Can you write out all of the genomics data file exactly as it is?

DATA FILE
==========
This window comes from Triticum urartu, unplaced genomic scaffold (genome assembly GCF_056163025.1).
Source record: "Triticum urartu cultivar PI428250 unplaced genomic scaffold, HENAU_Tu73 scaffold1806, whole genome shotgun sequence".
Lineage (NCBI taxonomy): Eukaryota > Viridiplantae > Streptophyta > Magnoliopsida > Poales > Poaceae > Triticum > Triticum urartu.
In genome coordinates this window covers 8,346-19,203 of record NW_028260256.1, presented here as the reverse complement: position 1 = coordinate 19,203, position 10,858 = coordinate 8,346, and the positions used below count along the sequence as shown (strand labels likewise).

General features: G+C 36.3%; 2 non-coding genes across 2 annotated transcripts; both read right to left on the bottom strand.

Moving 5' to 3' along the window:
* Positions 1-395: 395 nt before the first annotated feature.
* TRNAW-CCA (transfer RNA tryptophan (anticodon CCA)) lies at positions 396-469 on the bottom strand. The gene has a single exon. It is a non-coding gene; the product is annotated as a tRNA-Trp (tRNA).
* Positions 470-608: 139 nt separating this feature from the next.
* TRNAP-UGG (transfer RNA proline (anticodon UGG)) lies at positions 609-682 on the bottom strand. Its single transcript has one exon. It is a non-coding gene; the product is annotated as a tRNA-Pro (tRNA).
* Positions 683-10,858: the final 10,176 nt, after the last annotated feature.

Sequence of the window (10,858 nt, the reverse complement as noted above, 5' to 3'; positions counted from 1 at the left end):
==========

This window comes from Triticum urartu, unplaced genomic scaffold (genome assembly GCF_056163025.1).
Source record: "Triticum urartu cultivar PI428250 unplaced genomic scaffold, HENAU_Tu73 scaffold1806, whole genome shotgun sequence".
Lineage (NCBI taxonomy): Eukaryota > Viridiplantae > Streptophyta > Magnoliopsida > Poales > Poaceae > Triticum > Triticum urartu.
In genome coordinates this window covers 8,346-19,203 of record NW_028260256.1, presented here as the reverse complement: position 1 = coordinate 19,203, position 10,858 = coordinate 8,346, and the positions used below count along the sequence as shown (strand labels likewise).

General features: G+C 36.3%; 2 non-coding genes across 2 annotated transcripts; both read right to left on the bottom strand.

Moving 5' to 3' along the window:
* Positions 1-395: 395 nt before the first annotated feature.
* TRNAW-CCA (transfer RNA tryptophan (anticodon CCA)) lies at positions 396-469 on the bottom strand. The gene has a single exon. It is a non-coding gene; the product is annotated as a tRNA-Trp (tRNA).
* Positions 470-608: 139 nt separating this feature from the next.
* TRNAP-UGG (transfer RNA proline (anticodon UGG)) lies at positions 609-682 on the bottom strand. Its single transcript has one exon. It is a non-coding gene; the product is annotated as a tRNA-Pro (tRNA).
* Positions 683-10,858: the final 10,176 nt, after the last annotated feature.

Sequence of the window (10,858 nt, the reverse complement as noted above, 5' to 3'; positions counted from 1 at the left end):